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Mardi 30 Octobre 2012

Is Spain Following Greece?

By Keith Wade, Chief Economist, Schroders.

Following the news that Standard & Poor’s has cut Spain’s credit rating from BBB+ to BBB-, Keith Wade, Chief Economist at Schroders shares his view on the country and whether it is heading down the same path as Greece.

“What markets are waiting for now is for Spain to ask for assistance. Until Spain requests help from the European Central Bank (ECB) it won’t be able to act. Unfortunately the Spanish Prime Minister is playing a waiting game.

“Time is running out for Spain. If you look at the banking system and the level of deposits in the Spanish banks you can see that they are starting to fall and that happened earlier in the Greek economy. People in Greece began to believe that they might not be a member of the euro at some point in the future and started to take their money out of domestic banks and moved it into German or French banks, or into bunds. The same thing is now happening in Spain, where the danger is a run on their banks and potentially a Northern Rock situation in the Spanish banking system as a whole.”

The Eurozone’s hidden balance of payments crisis

“In the Eurozone you can’t depreciate your currency. If people are taking their money out of an economy, the currency doesn’t fall because it is contained within the single currency. However, what you will see at the ECB is a set of credits and debits going on and as money comes out of Spain it means that Spain is running a debit with the ECB because the ECB then transfers money to the Spanish banking system. That money means that there has to be a credit to the countries that have a surplus.

“For a long time the Target 2 system – the interbank payment system for the cross-border transfers throughout the European Union - was seen as an arcane bit of accounting that nobody was interested in. It’s now become important because the credits and debits across the system are very big and will become actual debts should a country leave the Euro. It could be described as the ‘hidden balance of payments crisis’ in the Eurozone. We know that capital is flowing out of Spain, Italy and Greece and going into the core countries, mainly Germany, which is racking up large credits whilst Spain and Italy and the other peripheral countries are racking up large debits.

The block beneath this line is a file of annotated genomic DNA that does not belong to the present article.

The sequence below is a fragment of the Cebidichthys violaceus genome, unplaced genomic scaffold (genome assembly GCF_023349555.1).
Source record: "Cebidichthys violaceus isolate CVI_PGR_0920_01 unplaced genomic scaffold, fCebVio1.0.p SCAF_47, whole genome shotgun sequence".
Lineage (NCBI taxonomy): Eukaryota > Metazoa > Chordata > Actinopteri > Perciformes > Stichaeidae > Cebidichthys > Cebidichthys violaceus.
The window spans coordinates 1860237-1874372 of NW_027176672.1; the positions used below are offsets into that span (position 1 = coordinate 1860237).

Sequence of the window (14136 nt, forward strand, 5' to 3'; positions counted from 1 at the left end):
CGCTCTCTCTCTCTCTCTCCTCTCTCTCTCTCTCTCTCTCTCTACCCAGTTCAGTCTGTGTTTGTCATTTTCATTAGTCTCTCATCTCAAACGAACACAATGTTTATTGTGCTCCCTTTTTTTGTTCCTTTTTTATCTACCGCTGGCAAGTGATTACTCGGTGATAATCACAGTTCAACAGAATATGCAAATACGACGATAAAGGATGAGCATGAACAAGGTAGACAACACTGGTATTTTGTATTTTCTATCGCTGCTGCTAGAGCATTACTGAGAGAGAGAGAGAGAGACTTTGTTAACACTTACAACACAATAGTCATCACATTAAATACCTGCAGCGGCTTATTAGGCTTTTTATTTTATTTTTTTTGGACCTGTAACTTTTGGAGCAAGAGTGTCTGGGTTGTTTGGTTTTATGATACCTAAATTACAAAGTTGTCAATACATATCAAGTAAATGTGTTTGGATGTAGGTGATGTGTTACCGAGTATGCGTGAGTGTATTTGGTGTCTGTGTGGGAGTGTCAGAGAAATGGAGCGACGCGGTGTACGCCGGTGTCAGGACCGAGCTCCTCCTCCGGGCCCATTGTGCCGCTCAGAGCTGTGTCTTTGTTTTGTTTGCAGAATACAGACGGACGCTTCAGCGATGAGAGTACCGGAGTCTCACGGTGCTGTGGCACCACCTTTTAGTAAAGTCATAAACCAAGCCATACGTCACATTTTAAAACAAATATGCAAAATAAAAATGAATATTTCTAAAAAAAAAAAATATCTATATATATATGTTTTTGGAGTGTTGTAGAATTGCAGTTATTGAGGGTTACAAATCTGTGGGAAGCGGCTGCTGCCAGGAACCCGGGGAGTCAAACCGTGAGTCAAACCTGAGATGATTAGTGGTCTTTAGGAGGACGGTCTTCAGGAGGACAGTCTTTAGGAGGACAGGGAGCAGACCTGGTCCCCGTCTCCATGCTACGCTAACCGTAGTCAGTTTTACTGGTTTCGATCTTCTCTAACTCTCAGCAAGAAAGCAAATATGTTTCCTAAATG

“Whilst some might just see this as an accounting convention, if a country leaves the euro the Target 2 balances become an important issue as it leaves outstanding credits and debits that won’t be able to be paid. With credits now approaching €1 trillion across the Eurozone, the longer this goes on the more expensive it would be if a country were to leave. Countries such as Germany would be on the hook and therefore need to decide if they are happy to let countries leave the Eurozone and take a hit on this, or if they want to continue funding the peripheral economies.”

Where now for the euro?

“The problems in the Eurozone are likely to continue; it is not just going to go away.

“Unemployment is at frighteningly high levels in places like Spain; it is up at a quarter, 25% of the population are unemployed and youth unemployment is 50%. That to me is a failed economic policy.

“The problem as I see it is that these economies are trying to deflate their way out of a debt crisis so they keep tightening fiscal policy and trying to drive down inflation. If you drive down inflation, you make your debt problem more difficult to solve – in many ways that was the insight of John Maynard Keynes. Wages are falling in Spain and unemployment is still going up. As wages fall so does demand. Nobody wants to buy anything; there is no demand in the economy and nobody wants to create jobs. Economies can get stuck in a weak growth-high unemployment state - that was the Keynesian insight and that is what is being ignored in the Eurozone. We expect Spain to request a bailout before the end of the year.”

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